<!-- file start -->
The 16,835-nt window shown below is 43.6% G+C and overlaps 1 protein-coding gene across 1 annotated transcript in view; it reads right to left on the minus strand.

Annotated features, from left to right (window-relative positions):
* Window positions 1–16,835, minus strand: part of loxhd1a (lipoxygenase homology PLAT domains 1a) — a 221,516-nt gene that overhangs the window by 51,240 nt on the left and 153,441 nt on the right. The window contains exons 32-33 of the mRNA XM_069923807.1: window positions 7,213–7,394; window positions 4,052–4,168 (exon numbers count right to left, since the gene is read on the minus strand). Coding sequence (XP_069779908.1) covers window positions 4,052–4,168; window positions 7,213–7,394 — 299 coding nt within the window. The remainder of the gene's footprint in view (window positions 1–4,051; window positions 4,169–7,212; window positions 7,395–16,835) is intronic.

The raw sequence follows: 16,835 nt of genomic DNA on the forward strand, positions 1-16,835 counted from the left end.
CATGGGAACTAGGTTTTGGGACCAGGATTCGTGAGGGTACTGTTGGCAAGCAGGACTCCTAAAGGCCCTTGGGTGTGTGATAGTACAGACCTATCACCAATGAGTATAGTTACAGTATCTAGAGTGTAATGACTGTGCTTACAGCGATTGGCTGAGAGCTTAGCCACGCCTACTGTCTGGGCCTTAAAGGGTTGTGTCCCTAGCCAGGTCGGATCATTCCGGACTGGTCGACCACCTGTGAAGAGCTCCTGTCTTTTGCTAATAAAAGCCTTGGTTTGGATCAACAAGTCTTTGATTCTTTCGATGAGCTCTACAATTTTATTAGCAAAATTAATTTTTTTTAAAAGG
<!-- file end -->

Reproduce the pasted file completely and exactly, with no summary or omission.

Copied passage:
The 16,835-nt window shown below is 43.6% G+C and overlaps 1 protein-coding gene across 1 annotated transcript in view; it reads right to left on the minus strand.

Annotated features, from left to right (window-relative positions):
* Window positions 1–16,835, minus strand: part of loxhd1a (lipoxygenase homology PLAT domains 1a) — a 221,516-nt gene that overhangs the window by 51,240 nt on the left and 153,441 nt on the right. The window contains exons 32-33 of the mRNA XM_069923807.1: window positions 7,213–7,394; window positions 4,052–4,168 (exon numbers count right to left, since the gene is read on the minus strand). Coding sequence (XP_069779908.1) covers window positions 4,052–4,168; window positions 7,213–7,394 — 299 coding nt within the window. The remainder of the gene's footprint in view (window positions 1–4,051; window positions 4,169–7,212; window positions 7,395–16,835) is intronic.

The raw sequence follows: 16,835 nt of genomic DNA on the forward strand, positions 1-16,835 counted from the left end.
CATGGGAACTAGGTTTTGGGACCAGGATTCGTGAGGGTACTGTTGGCAAGCAGGACTCCTAAAGGCCCTTGGGTGTGTGATAGTACAGACCTATCACCAATGAGTATAGTTACAGTATCTAGAGTGTAATGACTGTGCTTACAGCGATTGGCTGAGAGCTTAGCCACGCCTACTGTCTGGGCCTTAAAGGGTTGTGTCCCTAGCCAGGTCGGATCATTCCGGACTGGTCGACCACCTGTGAAGAGCTCCTGTCTTTTGCTAATAAAAGCCTTGGTTTGGATCAACAAGTCTTTGATTCTTTCGATGAGCTCTACAATTTTATTAGCAAAATTAATTTTTTTTAAAAGG